Magazine article Information Management

Don't Wait for an Invitation to the Table. Just Pull Up a Chair

Magazine article Information Management

Don't Wait for an Invitation to the Table. Just Pull Up a Chair

Article excerpt

The lessons learned in the wake of disasters like Hurricane Katrina, compliance nightmares like Arthur Andersen, and booming technology changes have forced the business world to take notice of the important role records and information management (RIM) plays in a company's success...or failure. Without a sound RIM program in place, companies are subject to financial loss, litigation, public embarrassment, and more.

There has been a lot of discourse about whether there is a place for RIM professionals to sit at the strategic decision-making table when it comes to policy, technology decisions, and compliance efforts. But the spotlight on RIM today has changed the question from "Is there a place at the table?" to "Will RIM professionals step up and take their place at the table?" Wall-flowers need not apply. The issues are too vital to organizational success for RIM professionals to continue wondering about what their role should be.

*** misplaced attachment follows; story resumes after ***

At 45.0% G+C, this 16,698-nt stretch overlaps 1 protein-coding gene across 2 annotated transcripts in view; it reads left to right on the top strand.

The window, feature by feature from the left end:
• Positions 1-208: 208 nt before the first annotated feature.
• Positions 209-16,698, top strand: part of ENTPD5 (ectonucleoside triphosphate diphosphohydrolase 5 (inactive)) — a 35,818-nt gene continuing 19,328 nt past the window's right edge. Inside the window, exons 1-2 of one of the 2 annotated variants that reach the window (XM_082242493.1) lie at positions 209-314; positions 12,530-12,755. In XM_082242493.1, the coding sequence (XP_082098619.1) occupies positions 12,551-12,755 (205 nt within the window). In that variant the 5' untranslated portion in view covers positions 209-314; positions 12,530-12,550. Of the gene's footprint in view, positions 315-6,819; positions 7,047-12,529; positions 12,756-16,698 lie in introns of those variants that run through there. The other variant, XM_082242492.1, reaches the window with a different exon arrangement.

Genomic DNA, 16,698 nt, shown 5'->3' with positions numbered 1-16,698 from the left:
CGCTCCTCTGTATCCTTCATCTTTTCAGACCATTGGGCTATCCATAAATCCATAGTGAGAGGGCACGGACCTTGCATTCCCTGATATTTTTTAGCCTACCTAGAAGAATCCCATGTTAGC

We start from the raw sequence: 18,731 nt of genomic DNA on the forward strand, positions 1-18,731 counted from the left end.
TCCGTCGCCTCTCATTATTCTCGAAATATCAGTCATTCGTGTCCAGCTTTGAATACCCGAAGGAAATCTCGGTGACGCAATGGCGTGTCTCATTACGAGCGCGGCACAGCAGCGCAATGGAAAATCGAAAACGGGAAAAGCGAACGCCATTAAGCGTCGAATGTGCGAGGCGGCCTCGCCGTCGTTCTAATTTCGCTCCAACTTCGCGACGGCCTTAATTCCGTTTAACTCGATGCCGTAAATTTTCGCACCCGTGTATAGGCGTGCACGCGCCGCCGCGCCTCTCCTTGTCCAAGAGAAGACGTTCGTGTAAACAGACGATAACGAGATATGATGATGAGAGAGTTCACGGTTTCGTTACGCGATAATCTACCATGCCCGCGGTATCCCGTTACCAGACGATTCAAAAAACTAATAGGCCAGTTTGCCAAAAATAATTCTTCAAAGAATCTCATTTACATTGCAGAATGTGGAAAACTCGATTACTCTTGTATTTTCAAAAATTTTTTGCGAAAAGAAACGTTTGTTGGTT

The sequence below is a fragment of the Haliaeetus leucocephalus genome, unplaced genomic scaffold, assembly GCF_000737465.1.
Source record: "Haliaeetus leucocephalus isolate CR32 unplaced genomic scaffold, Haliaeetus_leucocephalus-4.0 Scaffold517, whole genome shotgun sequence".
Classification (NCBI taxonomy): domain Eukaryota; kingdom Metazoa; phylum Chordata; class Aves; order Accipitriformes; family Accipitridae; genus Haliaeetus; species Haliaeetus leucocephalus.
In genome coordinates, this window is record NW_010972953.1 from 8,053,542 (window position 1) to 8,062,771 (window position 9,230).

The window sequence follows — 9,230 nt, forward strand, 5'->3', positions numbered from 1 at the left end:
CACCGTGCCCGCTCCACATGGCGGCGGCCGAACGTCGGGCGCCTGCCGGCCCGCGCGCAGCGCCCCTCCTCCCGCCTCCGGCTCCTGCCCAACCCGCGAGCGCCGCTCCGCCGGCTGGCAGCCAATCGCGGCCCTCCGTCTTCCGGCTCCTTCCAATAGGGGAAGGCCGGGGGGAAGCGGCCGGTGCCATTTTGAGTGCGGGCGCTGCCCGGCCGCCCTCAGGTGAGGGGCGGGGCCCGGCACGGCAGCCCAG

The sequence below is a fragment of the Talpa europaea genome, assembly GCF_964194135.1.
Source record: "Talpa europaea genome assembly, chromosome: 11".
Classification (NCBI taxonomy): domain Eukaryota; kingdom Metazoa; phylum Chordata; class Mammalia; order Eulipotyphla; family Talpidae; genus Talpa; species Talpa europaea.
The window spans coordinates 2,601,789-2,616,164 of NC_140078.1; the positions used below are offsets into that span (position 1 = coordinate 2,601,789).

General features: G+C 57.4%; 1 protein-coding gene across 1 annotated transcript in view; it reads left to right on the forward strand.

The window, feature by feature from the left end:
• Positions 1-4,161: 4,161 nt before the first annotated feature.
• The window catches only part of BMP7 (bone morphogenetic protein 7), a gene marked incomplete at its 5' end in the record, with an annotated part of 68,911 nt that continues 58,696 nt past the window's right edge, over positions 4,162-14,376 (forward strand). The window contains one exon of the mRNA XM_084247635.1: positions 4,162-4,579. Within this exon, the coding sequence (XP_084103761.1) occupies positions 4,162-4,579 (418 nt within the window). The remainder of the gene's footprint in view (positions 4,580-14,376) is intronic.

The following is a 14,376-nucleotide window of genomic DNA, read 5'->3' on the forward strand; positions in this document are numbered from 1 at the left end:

How vital their role is to an organization's survival was accentuated by the widespread failures in policy, lack of foresight, and technological inadequacies that were highlighted by the devastating Hurricane Katrina. In this issue of The Information Management Journal, you'll hear from two RIM professionals who were at ground zero. Their experiences, shared in "Dealing with Disaster" on page 28, emphasize the importance of technological savvy, a solid recovery plan, and a good dose of the reality that "It can and it may happen to me."

Being keenly aware of that, RIM professionals must take the lead in developing business continuity plans that will minimize the disruption and facilitate the resumption of business following a disaster. In his article, "Taking Charge: Disaster Fallout Reinforces RIM's Importance," Bruce Dearstyne writes about several issues brought to the forefront by Katrina, including the needs to safeguard vital records, to prepare for worst-case scenarios, to develop secure and stable electronic health records, and to have access to expedient and reliable information in crises. …

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